While the stock market is eagerly awaiting the half-year results from the listed shipping and transportation companies, being published these days, the shareholders - at least some of them - have something to look forward to.
Judging by developments among the four major Danish shipping and transportation shares listed on the Copenhagen Stock Exchange, one company in particular looks set to reap major rewards, while another company has delivered a mediocre performance.
A comparison of the share prices of Maersk, DFDS, Norden and DSV shows that Denmark's by far biggest shipping conglomerate, the Maersk Group, performed worse than the other three judging solely by share developments from the New Year and up until today.
"DFDS has once again outperformed the entire shipping sector," Stig Frederiksen, share analyst at Nordea Markets, tells SippingWatch.
He points to this company as a surefire winner that has produced the biggest returns on invested capital since January 1st this year, in comparison to Maersk, DSV and D/S Norden. The share went from USD 86.8 (DKK 591) on Jan 1st to USD 139.3 (DKK 948), a 64.6 percent increase when including dividends and returns (The blue line on the graph below).
"DFDS has been almost immune to developments in the global economy, and the company has been well-position in Europe. Their management team has handled, for instance, problems related to Russia in a solid manner, almost eliminating said problems, while also managing to create a solid share development which now enables them to pay dividends and buy back shares, something investors appreciate," the analyst explains. It seems that not even the dispute between DFDS and the now defunct employee-owned company SCOP SeaFrance, concerning ferry operations on the English Channel, has been able to sideline the DFDS share.
Stig Frederiksen compares the company to DSV, as both companies operate with a high European exposure to business cycles, and are not like, for example, Maersk struggling with challenges related to overcapacity in the container segment and the low oil price.
DSV good at handling costs
Nykredit share analyst Ricky Steen Rasmussen points to the fact that DSV has been very good at reducing costs as well as securing profits on different markets that the, at this time, less-than-busy Asia-Europe tradelane. As a result, the company's share has increased from USD 27.6 (DKK 188) on January 1st to USD 37.2 (DKK 253) on August 7th.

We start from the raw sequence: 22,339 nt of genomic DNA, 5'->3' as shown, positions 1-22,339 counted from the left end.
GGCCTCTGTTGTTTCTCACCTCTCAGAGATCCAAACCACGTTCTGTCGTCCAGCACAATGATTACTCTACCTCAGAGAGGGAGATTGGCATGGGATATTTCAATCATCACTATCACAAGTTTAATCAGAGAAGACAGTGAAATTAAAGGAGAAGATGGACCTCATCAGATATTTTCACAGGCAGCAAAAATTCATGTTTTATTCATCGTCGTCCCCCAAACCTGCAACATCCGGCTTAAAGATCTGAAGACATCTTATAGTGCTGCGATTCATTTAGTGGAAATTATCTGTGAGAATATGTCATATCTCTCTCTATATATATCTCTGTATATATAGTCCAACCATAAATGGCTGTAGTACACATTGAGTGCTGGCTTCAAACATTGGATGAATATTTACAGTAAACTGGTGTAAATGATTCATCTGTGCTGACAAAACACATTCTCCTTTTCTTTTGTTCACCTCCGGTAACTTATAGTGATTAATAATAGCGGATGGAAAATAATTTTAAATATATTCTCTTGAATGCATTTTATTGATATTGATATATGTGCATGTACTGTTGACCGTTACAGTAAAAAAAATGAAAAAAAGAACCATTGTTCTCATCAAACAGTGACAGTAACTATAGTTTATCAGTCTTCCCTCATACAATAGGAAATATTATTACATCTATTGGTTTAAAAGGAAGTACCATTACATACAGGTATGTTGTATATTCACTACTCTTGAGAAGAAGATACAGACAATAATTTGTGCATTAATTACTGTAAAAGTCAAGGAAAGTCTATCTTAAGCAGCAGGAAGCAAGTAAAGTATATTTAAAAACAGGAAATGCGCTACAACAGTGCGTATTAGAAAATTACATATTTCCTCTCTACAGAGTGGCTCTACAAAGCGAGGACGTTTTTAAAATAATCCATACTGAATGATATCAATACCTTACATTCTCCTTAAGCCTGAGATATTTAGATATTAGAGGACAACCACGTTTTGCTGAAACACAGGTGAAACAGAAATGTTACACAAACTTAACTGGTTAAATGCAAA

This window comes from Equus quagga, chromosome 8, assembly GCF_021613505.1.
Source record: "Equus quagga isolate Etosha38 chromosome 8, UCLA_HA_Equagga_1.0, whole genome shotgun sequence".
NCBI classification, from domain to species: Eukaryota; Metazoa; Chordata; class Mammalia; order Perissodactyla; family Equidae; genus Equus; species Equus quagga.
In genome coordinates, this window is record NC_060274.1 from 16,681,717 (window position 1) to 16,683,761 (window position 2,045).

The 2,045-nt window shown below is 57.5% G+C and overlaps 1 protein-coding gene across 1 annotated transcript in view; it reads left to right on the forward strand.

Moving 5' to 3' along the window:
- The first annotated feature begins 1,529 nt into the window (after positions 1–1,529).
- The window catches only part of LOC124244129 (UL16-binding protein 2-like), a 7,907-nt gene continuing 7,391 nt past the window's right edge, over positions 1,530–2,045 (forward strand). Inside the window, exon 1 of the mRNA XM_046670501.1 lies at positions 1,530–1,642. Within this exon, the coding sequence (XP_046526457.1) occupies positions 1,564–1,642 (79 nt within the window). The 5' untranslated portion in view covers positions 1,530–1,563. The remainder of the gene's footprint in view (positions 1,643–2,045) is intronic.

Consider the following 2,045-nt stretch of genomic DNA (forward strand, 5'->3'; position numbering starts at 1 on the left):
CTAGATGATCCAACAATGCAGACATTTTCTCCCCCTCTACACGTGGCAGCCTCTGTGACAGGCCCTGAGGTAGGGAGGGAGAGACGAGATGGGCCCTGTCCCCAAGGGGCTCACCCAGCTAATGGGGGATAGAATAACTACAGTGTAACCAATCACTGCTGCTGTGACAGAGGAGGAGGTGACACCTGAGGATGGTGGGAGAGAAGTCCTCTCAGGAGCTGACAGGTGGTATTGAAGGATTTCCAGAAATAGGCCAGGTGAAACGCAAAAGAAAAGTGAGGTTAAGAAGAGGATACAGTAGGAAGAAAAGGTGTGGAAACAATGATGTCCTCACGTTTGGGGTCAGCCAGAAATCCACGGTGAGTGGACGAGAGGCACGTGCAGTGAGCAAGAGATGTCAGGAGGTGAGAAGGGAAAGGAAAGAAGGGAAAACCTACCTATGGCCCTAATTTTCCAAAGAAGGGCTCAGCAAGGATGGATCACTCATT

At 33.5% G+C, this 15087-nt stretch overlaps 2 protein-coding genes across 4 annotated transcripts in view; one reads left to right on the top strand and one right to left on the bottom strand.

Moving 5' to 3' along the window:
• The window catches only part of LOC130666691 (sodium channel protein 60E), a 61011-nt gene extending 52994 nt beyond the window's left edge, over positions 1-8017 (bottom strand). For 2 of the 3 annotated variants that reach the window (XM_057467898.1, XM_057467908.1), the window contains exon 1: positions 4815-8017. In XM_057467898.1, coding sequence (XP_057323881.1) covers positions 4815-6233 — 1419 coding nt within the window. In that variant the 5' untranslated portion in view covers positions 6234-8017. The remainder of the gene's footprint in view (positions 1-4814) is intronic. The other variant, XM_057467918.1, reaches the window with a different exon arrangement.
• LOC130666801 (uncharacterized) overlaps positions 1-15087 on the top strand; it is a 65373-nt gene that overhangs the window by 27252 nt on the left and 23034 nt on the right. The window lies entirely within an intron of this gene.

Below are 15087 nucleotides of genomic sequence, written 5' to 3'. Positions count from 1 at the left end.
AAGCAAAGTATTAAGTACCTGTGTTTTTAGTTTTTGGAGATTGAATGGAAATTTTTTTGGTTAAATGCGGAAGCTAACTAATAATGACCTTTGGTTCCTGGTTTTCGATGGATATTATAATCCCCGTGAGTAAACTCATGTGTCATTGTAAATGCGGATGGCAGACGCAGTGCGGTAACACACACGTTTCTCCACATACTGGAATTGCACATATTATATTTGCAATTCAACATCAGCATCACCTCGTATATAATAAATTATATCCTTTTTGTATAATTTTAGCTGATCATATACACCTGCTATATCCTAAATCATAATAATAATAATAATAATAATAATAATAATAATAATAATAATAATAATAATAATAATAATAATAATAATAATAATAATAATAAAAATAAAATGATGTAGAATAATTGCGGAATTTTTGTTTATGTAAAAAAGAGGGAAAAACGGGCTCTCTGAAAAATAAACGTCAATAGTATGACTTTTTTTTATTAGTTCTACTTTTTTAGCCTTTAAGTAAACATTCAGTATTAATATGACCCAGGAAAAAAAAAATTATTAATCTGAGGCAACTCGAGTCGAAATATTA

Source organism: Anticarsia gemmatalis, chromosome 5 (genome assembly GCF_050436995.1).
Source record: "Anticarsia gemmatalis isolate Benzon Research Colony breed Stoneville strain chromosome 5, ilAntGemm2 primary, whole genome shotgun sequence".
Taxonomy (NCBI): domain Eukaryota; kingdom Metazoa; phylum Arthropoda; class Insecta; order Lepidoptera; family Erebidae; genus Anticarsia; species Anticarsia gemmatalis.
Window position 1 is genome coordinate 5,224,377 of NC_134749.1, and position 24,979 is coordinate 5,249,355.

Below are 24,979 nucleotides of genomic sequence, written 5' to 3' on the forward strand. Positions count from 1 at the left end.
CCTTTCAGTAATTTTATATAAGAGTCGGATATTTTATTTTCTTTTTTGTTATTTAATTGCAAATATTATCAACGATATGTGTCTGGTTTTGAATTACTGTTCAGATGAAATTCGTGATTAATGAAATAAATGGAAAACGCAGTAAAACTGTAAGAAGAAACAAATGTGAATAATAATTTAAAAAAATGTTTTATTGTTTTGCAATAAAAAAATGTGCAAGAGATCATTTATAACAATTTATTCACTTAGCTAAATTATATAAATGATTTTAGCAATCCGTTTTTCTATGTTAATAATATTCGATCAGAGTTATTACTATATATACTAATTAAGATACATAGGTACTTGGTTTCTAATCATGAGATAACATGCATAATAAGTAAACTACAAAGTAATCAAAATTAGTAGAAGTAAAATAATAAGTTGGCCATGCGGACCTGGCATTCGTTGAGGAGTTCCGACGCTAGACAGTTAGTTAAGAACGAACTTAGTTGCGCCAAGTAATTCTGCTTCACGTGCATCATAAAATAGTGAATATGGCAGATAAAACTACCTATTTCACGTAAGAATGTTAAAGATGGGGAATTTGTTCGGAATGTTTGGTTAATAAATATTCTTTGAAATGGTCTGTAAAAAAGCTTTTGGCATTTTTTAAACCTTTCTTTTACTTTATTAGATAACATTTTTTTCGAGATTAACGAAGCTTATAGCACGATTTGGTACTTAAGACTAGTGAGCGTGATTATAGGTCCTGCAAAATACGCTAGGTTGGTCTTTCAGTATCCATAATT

"DSV has benefited from the currently good export in Europe and acceptable export rate in the US, for instance in air freight. Air & Sea has performed best overall, though DSV also received help from exchange rates. They've done a good job of growing the part of the revenue that comes in as earnings, namely their conversion ratios," says Ricky Steen Rasmussen and points to DSV's ability to make money by handling extra cargo volumes with existing crews and cost levels.
The fact that DSV does not have capital tied up in material assets such as carriers means that the company, like successful DFDS, can pay dividends to its owners and buy back shares, and the market rewards the company for this.
Upgrade from Norden
Norden, which does business in the struggling dry bulk market, also looks set to achieve a gradually improving result, not least because the carrier also operates in the tanker market. In a new analysis, Danske Bank projects an upgraded full-year guidance from the carrier in relation to Norden's second quarter interim report. Stig Frederiksen agrees with this estimate, and Nordea has already increased its target price.
"After being hit by the lowest rates ever, driven by years of overcapacity caused by a slowdown in Chinese iron ore and coal imports, we have now raised the share price to USD 32.6 (DKK 222)," explains Stig Frederiksen, noting that the balance between supply and demand is continuously improving, and that this development is supported by carriers actively scrapping vessels now.
"The dry bulk market is starting to move, and should take care not to underestimate Norden's history in tanker, a market that is currently enjoying amazing rates," says Stig Frederiksen. The Norden share began the year at USD 19.2 (DKK 131) and had climbed to USD 26.3 (DKK 179) on August 7th.
Maersk finished last
Unlike the three prosperous companies, it will be a Maersk Group under pressure that publishes its second quarter interim report on Thursday, August 13th.
Even though the company's primary business revolves around shipping, the group has several buttons in can manipulate, including oil companies Maersk Oil and Maersk Drilling, and APM Terminals, which operates ports and terminals around the world. However, none of these core business are enjoying truly solid developments at the moment, explains Ricky Steen Rasmussen, who covers Maersk and DSV for Nykredit.
"In terms of Maersk Line, it is right now a discussion about the size of the downgrade, whether we'll get a new full-year guidance of "around" USD 2 billion or "below" USD 2 billion," he says, adding:
"The terminals are suffering from the low cargo volumes, and the Drilling and Oil divisions are hit by the low oil price, which affects both the desire to invest as well as the more long-term strategies for Maersk Oil and Maersk Drilling. Maersk Line is still good at sailing on fixed contracts, and the carrier is among the best in the industry at operating its vessels," says the analyst, though he also warns that the low prices in the spot market will one day also reach the long-term contracts - and when this happens, Maersk Line will be exposed to the low demand for freight and the towering supply of container vessels.
At the beginning of the year, the Maersk B share stood at USD 1,630 (DKK 11,110), and the share had on August 7th climbed to USD 1,759 (DKK 11,990), a 12.2 percent increase including dividend payments related to the divestment of Danske Bank.